Social elements are not a must for preverbal infants’ learning in an interactive event

Abstract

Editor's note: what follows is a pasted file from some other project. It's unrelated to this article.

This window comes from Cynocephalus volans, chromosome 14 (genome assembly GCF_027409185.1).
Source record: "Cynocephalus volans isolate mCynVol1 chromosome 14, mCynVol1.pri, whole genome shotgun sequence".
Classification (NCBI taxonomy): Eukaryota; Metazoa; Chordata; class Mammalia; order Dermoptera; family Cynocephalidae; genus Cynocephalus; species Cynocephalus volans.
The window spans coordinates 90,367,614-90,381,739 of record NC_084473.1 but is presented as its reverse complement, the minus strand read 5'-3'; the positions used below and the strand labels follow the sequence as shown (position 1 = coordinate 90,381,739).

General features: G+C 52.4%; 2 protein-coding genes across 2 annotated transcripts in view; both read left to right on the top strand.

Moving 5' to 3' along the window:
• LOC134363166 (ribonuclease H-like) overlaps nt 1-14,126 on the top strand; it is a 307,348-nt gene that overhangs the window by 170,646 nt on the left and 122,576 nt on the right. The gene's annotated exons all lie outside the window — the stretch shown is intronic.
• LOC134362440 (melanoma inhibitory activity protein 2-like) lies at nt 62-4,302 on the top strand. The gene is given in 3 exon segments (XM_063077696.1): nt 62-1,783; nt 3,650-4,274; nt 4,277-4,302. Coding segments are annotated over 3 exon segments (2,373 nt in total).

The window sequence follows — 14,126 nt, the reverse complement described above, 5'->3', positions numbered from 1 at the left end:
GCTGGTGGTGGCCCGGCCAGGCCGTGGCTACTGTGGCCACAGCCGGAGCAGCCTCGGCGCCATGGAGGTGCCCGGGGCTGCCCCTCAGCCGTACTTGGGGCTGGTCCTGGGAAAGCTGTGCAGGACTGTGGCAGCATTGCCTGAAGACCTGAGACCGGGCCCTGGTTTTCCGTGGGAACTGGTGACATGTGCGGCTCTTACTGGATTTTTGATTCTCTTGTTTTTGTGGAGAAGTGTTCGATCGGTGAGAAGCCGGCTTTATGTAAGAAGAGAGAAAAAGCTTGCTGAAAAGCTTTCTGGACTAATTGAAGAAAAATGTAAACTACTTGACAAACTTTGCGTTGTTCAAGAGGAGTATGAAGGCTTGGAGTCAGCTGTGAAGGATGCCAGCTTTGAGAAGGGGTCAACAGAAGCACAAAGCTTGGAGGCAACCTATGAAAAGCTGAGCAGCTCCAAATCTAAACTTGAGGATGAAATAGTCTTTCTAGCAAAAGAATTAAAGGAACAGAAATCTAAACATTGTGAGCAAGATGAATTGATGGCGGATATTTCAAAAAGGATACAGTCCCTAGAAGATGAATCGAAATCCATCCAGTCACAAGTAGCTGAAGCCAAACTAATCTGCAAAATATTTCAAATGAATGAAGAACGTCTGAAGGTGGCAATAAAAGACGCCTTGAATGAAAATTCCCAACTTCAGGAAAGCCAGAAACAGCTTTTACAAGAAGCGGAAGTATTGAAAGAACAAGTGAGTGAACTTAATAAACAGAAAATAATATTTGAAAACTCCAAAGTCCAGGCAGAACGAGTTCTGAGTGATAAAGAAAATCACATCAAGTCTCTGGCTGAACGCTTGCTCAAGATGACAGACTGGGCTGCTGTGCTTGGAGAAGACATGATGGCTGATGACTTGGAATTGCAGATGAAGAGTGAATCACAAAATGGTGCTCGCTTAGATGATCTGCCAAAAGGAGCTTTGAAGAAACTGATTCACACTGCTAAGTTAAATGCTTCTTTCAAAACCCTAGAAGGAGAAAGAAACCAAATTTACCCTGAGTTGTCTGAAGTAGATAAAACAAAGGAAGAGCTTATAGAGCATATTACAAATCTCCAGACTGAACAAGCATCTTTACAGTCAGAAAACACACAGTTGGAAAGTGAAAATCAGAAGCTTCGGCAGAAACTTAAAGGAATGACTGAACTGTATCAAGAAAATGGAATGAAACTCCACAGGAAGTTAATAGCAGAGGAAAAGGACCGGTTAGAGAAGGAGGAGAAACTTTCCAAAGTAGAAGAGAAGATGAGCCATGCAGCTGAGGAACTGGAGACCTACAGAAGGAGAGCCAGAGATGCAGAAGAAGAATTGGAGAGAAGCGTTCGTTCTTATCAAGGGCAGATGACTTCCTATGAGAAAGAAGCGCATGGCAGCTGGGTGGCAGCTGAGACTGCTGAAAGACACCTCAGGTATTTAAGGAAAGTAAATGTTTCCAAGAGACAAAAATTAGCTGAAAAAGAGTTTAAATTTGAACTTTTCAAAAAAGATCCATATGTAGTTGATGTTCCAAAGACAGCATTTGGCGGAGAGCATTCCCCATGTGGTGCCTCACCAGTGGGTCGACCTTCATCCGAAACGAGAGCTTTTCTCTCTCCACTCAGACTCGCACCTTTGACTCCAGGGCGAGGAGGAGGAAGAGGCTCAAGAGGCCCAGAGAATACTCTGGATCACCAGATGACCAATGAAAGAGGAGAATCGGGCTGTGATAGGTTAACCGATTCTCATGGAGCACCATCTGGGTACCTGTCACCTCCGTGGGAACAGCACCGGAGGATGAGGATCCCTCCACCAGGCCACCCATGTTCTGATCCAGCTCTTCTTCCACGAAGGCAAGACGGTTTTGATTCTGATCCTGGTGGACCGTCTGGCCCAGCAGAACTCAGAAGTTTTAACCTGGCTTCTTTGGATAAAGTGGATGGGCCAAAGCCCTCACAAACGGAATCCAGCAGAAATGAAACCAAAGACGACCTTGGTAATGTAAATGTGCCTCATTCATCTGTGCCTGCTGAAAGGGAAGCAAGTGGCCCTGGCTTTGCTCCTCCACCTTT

Hamlin et al. (2007, 2010, 2011) showed that preverbal infants exhibit preference for animated figures in social events, and Chow, Tsui & Tseng (2011) demonstrated that infants can successfully associate visual (e.g. shape, color, and motion) cues with emotional cues (e.g. crying and laughing) which could be a prerequisite for making this social judgment. The current study examined whether infants’ ability of associated learning in complex sequences is limited to social-related situations only. After removing all socially relevant cues (eyes, facial expression, crying or laughing) from learning stimuli, we found 8 to 10-month-old infants could still associate agents with motion and neutral auditory outcomes. We also found the shape/color of a figure to be a more salient factor than the movement of the figure. We conclude that associated learning in animated interaction is not limited to specific social contexts in preverbal infants.


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